Africa-Press – Malawi. A scourge of pit latrines, shallow water wells and uncollected rubbish. This is the toxic combination in a number of townships in Lilongwe City which is the worst hit by the cholera outbreak – alongside Blantyre City.
Malawi is reeling in the worst cholera outbreak in a decade with 795 people killed and a total 23,000 cases registered – as of January 13, 2023 — since the country recorded the first case in March last year.
Over the past week, we visited several townships in the capital city assessing living conditions for many households. The townships we visited include Chinsapo, Mtsiriza, Mtandire, Area 36, Area 38, Area 23 and Chigwirizano.
There we found a considerable number of families depending on water from shallow wells for domestic uses, some even to the extent of using it for drinking.
‘I can’t afford buying water’ Forty-six-year-old Fanny Duncan from Mtsiriza said she cannot afford to buy water for her 10-member family from a kiosk located 30 metres away from her house.
She said she does not have money to buy a 20-litre bucket of water at K25. Instead, her family sources water from a nearby well for almost all domestic requirements.
“I have a big family. I can’t afford to be buying water from the kiosk for that family. I only manage to get one bucket of water for drinking, but when it comes to washing clothes, dishes and bathing, I use water from the well,” Duncan told The Sunday Times at her home in the township.
In Area 36 where cholera has worsened over the past few weeks, Tadala Mtesanji said she draws water from her neighbour’s well. She too said this helps her save some money for other uses. According to her, if she were to depend on water from the kiosk, she would be using not less that K100 a day.
She said she has limited resources to spread around buying water and food for her family. Now, according to the Ministry of Health records, these areas are among those worst hit by cholera in the city.
Feacal contamination Despite the wells being reliable sources of water for the households, a recent study by Lilongwe Water Board (LWB) found that the water in most of the wells is contaminated with feacal coliform which originates from human waste from pit latrines, another prominent feature in the townships we visited.
The LWB study reveals that shallow wells in Lilongwe are contaminated because of the latrines that are close to the wells. In the study, samples were collected from nine shallow wells in Chinsapo, Mtandire, Mtsiriza and Area 36. All the samples tested positive for feacal coliform.
An environmental health expert, Save Kumwenda, said last week that the two cities are the worst hit by cholera because they have large peri-urban areas where people depend on wells, boreholes and river water which are highly contaminated by faecal matter from the toilets, broken septic tanks, broken sewer pipes and open defaecation.
“Most houses in these peri-urban areas do not have adequate toilets and many depend on sharing. In some cases seven to 10 houses share one toilet.
“In addition, most of these households cannot afford to pay for water from the water boards for both drinking and domestic use. The households often prioritise safe water for drinking only and the presence of unsafe water for other uses leads to contamination of foods, utensils and also contamination of the available safe water,” he said.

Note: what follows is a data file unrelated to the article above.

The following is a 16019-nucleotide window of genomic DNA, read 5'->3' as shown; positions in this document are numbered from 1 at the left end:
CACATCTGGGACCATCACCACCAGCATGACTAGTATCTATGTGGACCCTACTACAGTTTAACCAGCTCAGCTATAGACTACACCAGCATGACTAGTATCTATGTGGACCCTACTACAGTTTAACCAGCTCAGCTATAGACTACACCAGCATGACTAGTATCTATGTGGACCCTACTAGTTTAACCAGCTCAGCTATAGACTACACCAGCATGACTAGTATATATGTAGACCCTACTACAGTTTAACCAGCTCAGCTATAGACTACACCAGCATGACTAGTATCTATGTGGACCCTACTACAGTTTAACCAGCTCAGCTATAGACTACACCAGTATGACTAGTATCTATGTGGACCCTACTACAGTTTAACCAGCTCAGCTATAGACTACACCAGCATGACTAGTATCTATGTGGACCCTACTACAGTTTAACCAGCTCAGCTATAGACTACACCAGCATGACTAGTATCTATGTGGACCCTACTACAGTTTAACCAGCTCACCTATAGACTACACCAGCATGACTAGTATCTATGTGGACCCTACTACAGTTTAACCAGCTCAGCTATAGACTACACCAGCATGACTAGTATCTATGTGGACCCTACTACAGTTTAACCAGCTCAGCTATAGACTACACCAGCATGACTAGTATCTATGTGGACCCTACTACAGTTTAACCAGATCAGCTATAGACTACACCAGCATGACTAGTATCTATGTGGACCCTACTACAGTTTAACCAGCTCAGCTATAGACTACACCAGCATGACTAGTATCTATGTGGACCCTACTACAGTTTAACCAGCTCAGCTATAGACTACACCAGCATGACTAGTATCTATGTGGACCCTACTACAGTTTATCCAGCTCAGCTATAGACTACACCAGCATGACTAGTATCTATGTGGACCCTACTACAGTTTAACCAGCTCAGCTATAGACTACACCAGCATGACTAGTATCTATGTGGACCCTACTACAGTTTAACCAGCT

Kumwenda, an associate professor at the Malawi University of Business and Applied Sciences (Mubas), said the other reason for the high numbers of cholera cases in these two cities is the high number of people who rely on piece works.
“These rely on foods sold in markets where hygiene and sanitation conditions are compromised,” he said. Investing in safe water Kumwenda said there is need to invest in providing vulnerable communities with safe water and improved sanitation facilities.
“We may not have adequate resources but we need to strategise by doing risk assessment to identify more vulnerable communities. These could be prioritised until everyone is reached with safe water and sanitation,” he said.
Minister of Water and Sanitation, Abida Mia, said there are various interventions that water boards are bringing such as extending water pipes, distributing water using bowsers and distributing chlorine to protect people from the current cholera outbreak.
Chairperson of the Parliamentary Committee on Health, Mathews Ngwale, said in most parts of the country including lakeshore areas, people are drinking water that is contaminated with feacal coliform bacteria.
He said this could be averted with chlorine. For example, he said, at one health centre in Mangochi whose catchment area people drink from the lake, cholera cases registered in a day reduced from around 60 to 0 after the households started treating the water with chlorine.
“I would say this is the most successful story we have heard, and we will be recommending this method to many districts where people have this problem,” Ngwale said.
According to the World Health Organisation, globally, at least 2 billion people use a drinking water source contaminated with faeces which poses the greatest risk to waterborne diseases such as cholera.
The United Nations Sustainable Development Goal target 6 calls for universal and equitable access to safe and affordable drinking water. The goal looks at people drinking water from an improved water source that is located on premises, available when needed, and free from faecal and chemical contamination.
According to Unicef, poor sanitation and hygiene are major contributors to the burden of disease and child survival in Malawi, costing Malawi $57 million each year due to health costs and productivity losses. Mathews Kasanda is a journalist who holds a Bachelor of Arts in Journalism from University of Malawi (The Polytechnic).
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